Investing in a few stocks means high risk and depends more on the fund managers’ views of a particular sector and stock. A wrong call would mean sub-standard returns
Most equity diversified schemes invest in a portfolio of over 40 stocks. The new scheme—Union KBC Focussed Equity Fund—planned to be launched by Union KBC Mutual Fund proposes to invest in 20-30 equity stocks. Other diversified equity schemes on an average invest in a portfolio of 40 or more stocks. The more diversified a portfolio is, the lower is the systematic risk. Investing in a few stocks increases the risk associated with individual assets. Therefore, if a few stocks fail to deliver, the returns of the entire portfolio is affected. In a well diversified portfolio the underperformance of few stocks has a little impact on the overall performance of the scheme.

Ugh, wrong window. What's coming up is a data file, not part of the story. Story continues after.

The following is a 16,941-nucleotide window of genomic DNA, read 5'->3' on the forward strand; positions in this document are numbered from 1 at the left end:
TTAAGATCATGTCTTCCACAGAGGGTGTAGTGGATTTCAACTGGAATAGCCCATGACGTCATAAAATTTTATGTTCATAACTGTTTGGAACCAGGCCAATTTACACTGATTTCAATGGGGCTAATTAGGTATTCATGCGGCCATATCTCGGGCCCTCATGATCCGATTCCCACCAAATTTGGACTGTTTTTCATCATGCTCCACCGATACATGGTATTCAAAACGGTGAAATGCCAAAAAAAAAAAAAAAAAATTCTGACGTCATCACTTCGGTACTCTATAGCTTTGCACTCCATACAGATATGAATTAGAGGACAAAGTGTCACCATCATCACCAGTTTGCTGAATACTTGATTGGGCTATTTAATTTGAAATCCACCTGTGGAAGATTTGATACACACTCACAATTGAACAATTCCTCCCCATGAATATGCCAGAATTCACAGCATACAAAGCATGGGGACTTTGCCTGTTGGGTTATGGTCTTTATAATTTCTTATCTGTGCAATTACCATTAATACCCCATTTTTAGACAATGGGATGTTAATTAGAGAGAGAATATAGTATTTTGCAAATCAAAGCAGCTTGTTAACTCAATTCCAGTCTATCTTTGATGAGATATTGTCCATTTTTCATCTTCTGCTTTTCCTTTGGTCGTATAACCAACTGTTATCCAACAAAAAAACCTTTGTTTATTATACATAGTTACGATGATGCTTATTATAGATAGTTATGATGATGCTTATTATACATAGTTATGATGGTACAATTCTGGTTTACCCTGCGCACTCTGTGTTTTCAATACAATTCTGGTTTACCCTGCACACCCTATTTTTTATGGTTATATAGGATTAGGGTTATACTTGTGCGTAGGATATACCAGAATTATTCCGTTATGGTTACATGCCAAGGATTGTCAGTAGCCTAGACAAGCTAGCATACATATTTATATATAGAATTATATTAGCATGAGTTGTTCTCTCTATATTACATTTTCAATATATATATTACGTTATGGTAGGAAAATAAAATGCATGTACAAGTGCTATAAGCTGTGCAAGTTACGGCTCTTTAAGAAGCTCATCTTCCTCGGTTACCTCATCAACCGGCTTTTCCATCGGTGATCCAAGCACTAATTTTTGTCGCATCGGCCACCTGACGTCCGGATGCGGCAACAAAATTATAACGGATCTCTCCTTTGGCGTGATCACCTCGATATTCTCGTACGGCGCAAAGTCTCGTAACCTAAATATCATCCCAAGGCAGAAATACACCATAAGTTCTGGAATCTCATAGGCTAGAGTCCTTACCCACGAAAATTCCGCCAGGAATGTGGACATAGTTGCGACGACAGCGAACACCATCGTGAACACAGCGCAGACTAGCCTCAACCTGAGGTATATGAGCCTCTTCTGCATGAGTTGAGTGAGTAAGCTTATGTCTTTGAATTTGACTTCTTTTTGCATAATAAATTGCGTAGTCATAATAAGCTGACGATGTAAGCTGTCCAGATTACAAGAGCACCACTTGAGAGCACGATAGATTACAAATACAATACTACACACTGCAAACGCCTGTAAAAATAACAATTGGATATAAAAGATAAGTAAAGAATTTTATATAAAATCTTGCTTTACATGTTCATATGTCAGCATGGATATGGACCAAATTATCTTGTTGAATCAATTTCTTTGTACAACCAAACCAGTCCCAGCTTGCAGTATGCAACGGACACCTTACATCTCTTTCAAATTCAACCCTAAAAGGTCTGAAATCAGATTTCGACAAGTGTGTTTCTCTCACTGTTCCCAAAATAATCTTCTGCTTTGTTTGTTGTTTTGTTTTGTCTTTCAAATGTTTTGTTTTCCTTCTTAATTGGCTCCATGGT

In our analysis of the April portfolio of equity diversified schemes having a corpus above Rs100 crore, out of the 111 schemes we found that just 14 schemes invest in 30 stocks or less. Six of these schemes have underperformed the benchmark over the one-year period as on 30 April 2013. The schemes which underperformed the benchmark included HDFC Focussed Large Cap Fund and DSP BlackRock Focus 25 Fund. ICICI Prudential Focused Bluechip Equity Fund which has a corpus of above Rs4,000 crore was able to outperform its benchmark. The other ‘focussed’ scheme present on the list was Axis Focus 25 Fund. This scheme is recently launched and has a track record of less than a year. HDFC Focused Large-Cap Fund and IDFC Imperial Equity Fund which invest in 20-25 stocks underperformed the benchmark by over 3%. The above performance just goes to show that it is a difficult task to produce benchmark beating returns by investing in a small basket of stocks.